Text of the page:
Annoying cold calls and texts have become so relentless that many of us have become wary of answering landlines.
Indeed, recently there has been a surge in calls from companies offering help with compensation claims for mis-sold payment protection insurance (PPI).
It follows speculation about a cut-off for claims next year and comes as banks are tipped to double the £13bn they have already set aside for payouts.
Citizens Advice advisers say that rogue callers are already looking for the next big thing after the PPI gravy train comes to an end, touting, for example, schemes to claim mis-sold mortgages.
If you say "yes" to a cold-caller you could be putting yourself at risk of losing money or becoming a victim of crime, so here's how to stop the calls and how to deal with those that get through.
• Who is making these calls?
The biggest offenders are claims management companies that handle compensation claims for PPI mis-sold by banks and building societies or companies that sell "leads" to claims companies if you express an interest. However, neither will boost your chances of making a successful claim, while both will take a large chunk out of any payout.
• Other nuisance callers or texters?
Claims companies that handle personal injury claims have been cold-calling long before the PPI scandal. In some cases, they encourage people to make fraudulent claims for injuries that they did not suffer.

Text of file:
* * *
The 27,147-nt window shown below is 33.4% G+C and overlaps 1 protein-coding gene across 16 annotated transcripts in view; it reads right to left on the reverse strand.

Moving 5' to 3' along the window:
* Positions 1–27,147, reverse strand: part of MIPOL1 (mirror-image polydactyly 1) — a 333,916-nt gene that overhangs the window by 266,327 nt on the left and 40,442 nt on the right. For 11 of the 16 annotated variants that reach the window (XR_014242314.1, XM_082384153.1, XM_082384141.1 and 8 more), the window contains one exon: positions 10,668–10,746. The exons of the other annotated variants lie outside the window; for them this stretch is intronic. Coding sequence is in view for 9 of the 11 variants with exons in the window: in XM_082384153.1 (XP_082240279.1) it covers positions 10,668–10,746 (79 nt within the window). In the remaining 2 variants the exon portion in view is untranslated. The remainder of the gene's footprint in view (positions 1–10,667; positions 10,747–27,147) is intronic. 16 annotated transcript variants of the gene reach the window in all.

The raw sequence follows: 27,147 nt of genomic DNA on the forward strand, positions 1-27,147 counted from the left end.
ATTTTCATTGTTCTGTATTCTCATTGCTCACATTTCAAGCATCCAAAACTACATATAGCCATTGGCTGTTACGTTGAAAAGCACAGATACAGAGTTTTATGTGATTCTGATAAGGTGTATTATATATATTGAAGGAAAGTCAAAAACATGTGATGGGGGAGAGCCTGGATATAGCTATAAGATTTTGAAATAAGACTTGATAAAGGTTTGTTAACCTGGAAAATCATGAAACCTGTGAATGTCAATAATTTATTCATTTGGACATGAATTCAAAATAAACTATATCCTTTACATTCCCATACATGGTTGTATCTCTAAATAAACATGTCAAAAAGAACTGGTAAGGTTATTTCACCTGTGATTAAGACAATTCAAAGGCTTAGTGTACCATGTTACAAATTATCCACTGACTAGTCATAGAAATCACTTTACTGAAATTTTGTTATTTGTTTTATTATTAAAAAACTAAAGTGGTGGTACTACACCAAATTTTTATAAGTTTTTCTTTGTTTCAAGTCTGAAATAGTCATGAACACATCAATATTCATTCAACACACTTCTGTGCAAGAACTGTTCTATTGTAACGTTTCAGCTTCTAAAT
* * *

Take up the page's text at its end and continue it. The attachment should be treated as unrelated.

• Can they be blocked?
Yes – in theory. It is against the law for companies to cold-call you if you opt out by signing up to the Telephone Preference Service at www. tpsonline.org.uk or on 084 5070 0707. Your number should go on a list within 28 days. Unfortunately, Citizens Advice says that there are cases of many people still being hassled after they've opted out because dodgy companies ignore the ban.
Going ex-directory can also help to reduce the volume of calls. You can call BT to arrange this.
• What if a cold-caller gets through?
If you do find a nuisance caller on the line, just say you're not interested and hang up. If you've registered to opt out, note the name of the company, time of call etc and complain to the Telephone Preference Service. It will notify the Information Commissioner's Office, which has powers to act against repeat offenders.